Hotels in Petersburg Say “Ni Hao!”
September 30, 2014
Petersburg hoteliers have begun negotiations on joining the China Today program, which helps participants gain greater visibility among tour agents and tourists in China. They are doing this because they need to replace the falling number of tourists from Europe and the US. Fontanka found out what tourists from China want to see in cafes and restaurants.
In the light of this past summer’s political events, Russia’s economy has turned towards the countries of the East. The tourist business, which organizes leisure in Russia for foreigners, has not been fighting the general trend. After the imposition of sanctions, the flow of tourists from Europe has declined, as has been visible on the streets of Petersburg even taking the season into account. As Fontanka learned, several major Petersburg hotels have begun negotiations with the association World without Borders, which unites inbound tourism tour operators, about participating in the China Friendly program.
Participation in the program helps hotels obtain certification for compliance with the requirements of Chinese tourists, who are supposed to replace European guests in the new political and economic reality. Vetted hotels are eligible to use the China Friendly status in their ad campaigns. It helps them to attract the attention of both Chinese tour operators choosing Russian hotels to accommodate their own customers or a Russian operator for collaboration, and Chinese tourists who prefer to travel on their own. Mikhail Vislin, the association’s executive director, refused to name the Petersburg hoteliers ready to open their doors wide to the Chinese. (At present, no Petersburg hotels have this status, which is attractive to visitors from the Middle Kingdom.)
“Unlike tourists from Europe and America, tourists from China have significant cultural peculiarities. They have a quite particular mindset. Moreover, the language barrier is a much more acute problem for them. Despite the fact that the Russian tourist industry is gradually becoming more oriented towards the Chinese, to date only a few sites are comfortable for them to visit,” says the program’s official web site.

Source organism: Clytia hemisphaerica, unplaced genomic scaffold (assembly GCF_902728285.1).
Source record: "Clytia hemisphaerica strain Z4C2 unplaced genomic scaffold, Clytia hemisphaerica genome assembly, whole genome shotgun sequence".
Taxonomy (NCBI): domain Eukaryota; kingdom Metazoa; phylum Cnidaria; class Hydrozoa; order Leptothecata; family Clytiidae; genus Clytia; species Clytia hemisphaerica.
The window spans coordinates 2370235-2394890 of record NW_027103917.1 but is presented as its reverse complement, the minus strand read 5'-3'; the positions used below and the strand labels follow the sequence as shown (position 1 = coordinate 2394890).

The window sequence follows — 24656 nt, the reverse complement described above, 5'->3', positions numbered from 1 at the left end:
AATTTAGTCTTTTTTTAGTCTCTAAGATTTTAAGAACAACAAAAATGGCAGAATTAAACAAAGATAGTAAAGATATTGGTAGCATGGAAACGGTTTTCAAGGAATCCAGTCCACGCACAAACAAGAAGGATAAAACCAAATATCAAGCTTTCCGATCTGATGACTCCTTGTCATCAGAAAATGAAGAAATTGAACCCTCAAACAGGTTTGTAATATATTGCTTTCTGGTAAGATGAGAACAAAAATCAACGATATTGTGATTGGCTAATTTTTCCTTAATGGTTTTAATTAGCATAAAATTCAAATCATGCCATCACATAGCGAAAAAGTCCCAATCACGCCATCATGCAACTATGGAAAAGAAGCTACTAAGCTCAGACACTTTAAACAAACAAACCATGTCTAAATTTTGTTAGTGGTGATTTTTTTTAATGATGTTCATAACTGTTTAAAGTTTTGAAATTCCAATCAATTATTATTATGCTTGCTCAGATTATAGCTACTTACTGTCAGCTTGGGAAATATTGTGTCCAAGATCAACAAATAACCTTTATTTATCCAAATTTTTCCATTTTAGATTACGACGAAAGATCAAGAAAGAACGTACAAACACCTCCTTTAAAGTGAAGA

China Friendly’s compliance requirements for hotels are posted on the program’s information portal. Most of them concern duplication of information in Chinese. To obtain certification, a hotel must develop a Chinese-language version of its site, put location information in Chinese in its rooms, and hire employees who know Chinese. Rooms must also always have green tea with a tea set and electrical sockets with the standard plug used in the PRC. Guests’ breakfasts must be adapted to Chinese tradition.
“The buffet at the hotel restaurant must include some elements of Chinese cuisine. It should include boiled eggs, steamed vegetables cut into small pieces easy to grab with chopsticks, chicken, and baozi—small dumplings with different fillings. Chinese porridge, a watery, salty rice porridge similar in structure [sic] to broth, must also be cooked,” explained China Today project director Anna Sibirkina.
Russia and China Boost Student Exchange Programs
The St. Petersburg Times
October 8, 2014
Russia and China plan to increase the number of students studying under mutual exchange programs to 100,000 in five years, Russian media has reported, shortly after Russia canceled a popular exchange program with the U.S.
The announcement came ahead of a meeting between Russian Prime Minister Dmitry Medvedev and his Chinese counterpart Li Keqiang in Moscow on Monday, when several dozen cooperation agreements on trade, investment, energy and cultural affairs were expected to be signed.
Currently, about 25,000 Chinese students are attending Russian colleges and universities, while 15,000 Russian students are studying in China. Moscow and Beijing plan to raise the total number to 100,000 by 2020, Interfax reported Monday, citing an unidentified source from the Russian Cabinet.
As part of the 2014-15 Russia-China Youth Friendly Exchange program — a bilateral year set up to strengthen cultural ties — more than 300 events in both countries were scheduled throughout the year, with more than 7,000 students having taken part so far, according to the spokesperson.